David Ang Chee Chim works in the areas of HR/HC/People management and development practices. His other areas include capability/business development, business productivity and sustainability, and career advisory services for individuals, all with the aim to help businesses/organisations be more effective.
He brings with him more than 30 years of work experience in various senior positions in small, large GLCs and MNCs in the manufacturing, services, private education and professional services sectors.
He was the Secretary-General/Treasurer of the World Federation of Personnel Management Associations (WFPMA) in 2004-06 and Chairperson of the WFPMA 11th World HR Congress Singapore.


He also participated in governmental committees in manpower and competency development and employment practices at national level. He served also in voluntary and professional organisations.
Promoting the HR Profession and leading practices, he spoke on various trends, challenges, issues and challenges at conferences/forums/seminars, and shared his perspectives and insights with the media. He co-authored a book, SOS - Succeed or Sink on business sustainability  strategies and practices.
He has retired in 2013 from the Executive Director position of Singapore Human Resources Institute after 16 years of service.

He holds a Masters in Production Engineering from the Technical University of Berlin, Germany and  a Masters of Science in Asia-pacific HRM from the National University of Singapore.

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Retirement and Business Sustainability


According to a recent statistics, in Singapore, each day there are over hundred Singaporeans who reach their retirement age (Ageing gracefully, 2014). Over the years, we have been discussing about various challenges of ageing population, retiring population base and how it would impact sustainability of businesses.


I retired at 65 when the retirement age was 62. If not for a sickness, I would not choose to retire. Later, I started working with another organisation on a part-time basis and later on, with longer hours after my health improved. With my health regained, and reaching 70 this year, I am able and happy to contribute as a member of the senior management team. I will continue in this capacity for a few more years as long as my health, experience and ability permits, and the business continues to appreciate my services.

The concept of retirement has evolved in the decade, largely due to changes at the workplaces, technological infusions into work processes, and changing business models. Changing HR practices, like flexible work arrangement, freelancing, and variable employment contracts have rendered the concept of a structured work life leading into retirement from work almost irrelevant.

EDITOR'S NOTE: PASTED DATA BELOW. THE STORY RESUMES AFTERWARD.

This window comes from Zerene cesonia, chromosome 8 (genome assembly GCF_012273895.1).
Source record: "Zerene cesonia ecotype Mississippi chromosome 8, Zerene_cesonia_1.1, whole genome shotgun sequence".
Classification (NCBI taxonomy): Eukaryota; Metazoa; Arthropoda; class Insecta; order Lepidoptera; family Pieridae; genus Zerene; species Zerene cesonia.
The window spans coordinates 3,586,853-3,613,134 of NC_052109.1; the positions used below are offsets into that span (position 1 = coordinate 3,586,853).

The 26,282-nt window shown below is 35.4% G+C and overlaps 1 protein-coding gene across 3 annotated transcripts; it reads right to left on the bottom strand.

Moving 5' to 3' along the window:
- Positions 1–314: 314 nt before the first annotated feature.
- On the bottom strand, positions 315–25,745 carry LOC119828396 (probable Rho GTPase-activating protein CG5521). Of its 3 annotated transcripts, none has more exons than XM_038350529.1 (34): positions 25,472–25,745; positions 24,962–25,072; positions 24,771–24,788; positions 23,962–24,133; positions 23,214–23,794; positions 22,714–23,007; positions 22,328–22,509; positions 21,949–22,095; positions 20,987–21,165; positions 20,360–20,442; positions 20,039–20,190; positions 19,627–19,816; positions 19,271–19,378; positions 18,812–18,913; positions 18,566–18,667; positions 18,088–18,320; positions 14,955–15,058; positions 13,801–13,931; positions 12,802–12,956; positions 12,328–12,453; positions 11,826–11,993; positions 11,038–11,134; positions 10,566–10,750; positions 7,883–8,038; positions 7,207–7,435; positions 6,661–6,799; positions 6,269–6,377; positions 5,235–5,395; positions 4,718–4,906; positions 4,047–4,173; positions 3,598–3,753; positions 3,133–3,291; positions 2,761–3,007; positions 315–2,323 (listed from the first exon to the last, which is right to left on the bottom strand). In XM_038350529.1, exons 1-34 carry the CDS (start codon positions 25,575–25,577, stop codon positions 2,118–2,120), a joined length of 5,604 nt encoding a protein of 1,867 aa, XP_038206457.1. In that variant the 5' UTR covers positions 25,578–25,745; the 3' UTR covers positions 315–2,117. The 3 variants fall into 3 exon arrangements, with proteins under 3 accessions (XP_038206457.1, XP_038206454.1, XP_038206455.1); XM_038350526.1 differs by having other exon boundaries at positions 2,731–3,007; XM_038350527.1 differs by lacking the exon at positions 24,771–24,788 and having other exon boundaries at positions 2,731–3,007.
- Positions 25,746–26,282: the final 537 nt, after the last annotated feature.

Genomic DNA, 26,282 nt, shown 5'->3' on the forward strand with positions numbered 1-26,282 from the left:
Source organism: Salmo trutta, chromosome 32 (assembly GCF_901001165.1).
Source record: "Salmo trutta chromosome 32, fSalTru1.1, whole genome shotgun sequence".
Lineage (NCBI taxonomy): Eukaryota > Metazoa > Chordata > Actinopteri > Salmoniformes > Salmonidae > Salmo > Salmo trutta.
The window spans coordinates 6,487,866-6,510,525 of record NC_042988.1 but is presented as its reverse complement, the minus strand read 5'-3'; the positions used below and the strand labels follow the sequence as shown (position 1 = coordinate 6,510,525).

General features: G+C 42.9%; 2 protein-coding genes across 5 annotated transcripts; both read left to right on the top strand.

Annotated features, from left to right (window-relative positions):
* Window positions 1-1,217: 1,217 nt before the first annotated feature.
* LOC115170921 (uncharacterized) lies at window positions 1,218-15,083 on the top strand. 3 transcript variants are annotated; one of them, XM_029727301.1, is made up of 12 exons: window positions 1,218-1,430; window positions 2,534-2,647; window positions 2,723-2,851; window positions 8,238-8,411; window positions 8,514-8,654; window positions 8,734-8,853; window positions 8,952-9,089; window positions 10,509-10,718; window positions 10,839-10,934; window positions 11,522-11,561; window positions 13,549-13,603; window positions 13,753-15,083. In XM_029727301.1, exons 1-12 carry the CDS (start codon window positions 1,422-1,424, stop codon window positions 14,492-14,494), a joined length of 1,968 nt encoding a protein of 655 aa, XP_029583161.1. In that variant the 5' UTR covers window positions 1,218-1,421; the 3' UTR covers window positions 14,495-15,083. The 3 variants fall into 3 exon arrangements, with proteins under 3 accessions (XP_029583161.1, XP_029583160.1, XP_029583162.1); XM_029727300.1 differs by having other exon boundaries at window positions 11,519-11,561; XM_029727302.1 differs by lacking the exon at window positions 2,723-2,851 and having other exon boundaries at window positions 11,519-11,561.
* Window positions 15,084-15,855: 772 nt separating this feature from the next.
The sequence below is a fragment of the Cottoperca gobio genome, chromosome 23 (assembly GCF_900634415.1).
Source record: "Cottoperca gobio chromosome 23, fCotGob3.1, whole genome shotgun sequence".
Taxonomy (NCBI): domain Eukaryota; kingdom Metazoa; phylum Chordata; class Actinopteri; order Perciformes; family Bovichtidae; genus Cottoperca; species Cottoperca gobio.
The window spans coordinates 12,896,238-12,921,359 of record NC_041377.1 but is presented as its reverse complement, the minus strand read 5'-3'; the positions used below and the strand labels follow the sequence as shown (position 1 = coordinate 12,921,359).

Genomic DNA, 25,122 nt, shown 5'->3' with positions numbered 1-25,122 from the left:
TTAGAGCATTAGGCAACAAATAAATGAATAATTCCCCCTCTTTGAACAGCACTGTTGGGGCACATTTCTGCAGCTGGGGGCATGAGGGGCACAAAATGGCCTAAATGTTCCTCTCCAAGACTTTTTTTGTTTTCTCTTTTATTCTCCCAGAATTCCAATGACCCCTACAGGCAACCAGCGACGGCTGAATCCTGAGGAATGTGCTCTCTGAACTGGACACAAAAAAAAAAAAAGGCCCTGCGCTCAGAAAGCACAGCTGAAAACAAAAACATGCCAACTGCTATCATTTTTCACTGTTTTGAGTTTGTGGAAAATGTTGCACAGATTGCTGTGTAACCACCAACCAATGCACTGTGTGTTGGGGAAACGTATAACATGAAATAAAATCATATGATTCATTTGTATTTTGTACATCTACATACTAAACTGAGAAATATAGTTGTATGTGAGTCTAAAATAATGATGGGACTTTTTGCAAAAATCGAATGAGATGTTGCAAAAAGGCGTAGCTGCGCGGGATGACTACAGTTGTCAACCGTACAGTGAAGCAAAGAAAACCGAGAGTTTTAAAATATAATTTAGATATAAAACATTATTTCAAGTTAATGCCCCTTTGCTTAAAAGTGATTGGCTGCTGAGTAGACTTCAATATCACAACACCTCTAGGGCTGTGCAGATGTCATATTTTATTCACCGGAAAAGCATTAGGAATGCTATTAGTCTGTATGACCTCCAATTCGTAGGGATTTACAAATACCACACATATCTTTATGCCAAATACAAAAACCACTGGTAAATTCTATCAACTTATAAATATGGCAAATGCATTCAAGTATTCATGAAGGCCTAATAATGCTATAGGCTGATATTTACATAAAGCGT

Organisations are slowly realising that older workers still have a lot to contribute. Hopefully, in the future, we can see more job sharing opportunities arising. For now, and into the future, retirement will evolve further. New opportunities are starting to appear for people reaching their prime (up to around 55) and prime plus (55 up to 65 or beyond) ages or even beyond the new retirement age.

People live longer, their health and medical conditions are better and will keep on improving. Most importantly, their experiences are still relevant, useful and adaptable to the changing world of work. And, if they continue to upgrade their skills and knowledge and keep in pace with technological advancements, they will continue to be a valuable human capital asset and investment. They will be able to value-add to organisations and earn their keeps, with the corresponding rewards based on performance and the affordability of the organisation to pay. They will be able to work beyond the statutory retirement age and so long as they are willing and able, even up to and beyond 70.  

Conversely, older workers also have the responsibility to be mindful of their own employability. They have to take stock of their skills inventory and contrast that with future opportunities and take steps to remain an attractive option for employers. They will need to formulate a plan to prolong their stay in the workforce and even retrain and reskill themselves. HR will also play a role in retaining older workers in the workforce — by adding value to older workers through people development and also by convincing hirers of their worth.  

In these times of volatility and uncertainty in the business world, I think, ageing population will be much helpful to provide stability by their wealth of experience to deal with challenging situations thus helping businesses to remain sustainable. Employers are also recognising this and they do not want to be tied down with employment standards and benefits related to statutory retirement. It will be a ‘new deal’ for the parties and I must say it is going to be quite intriguing!


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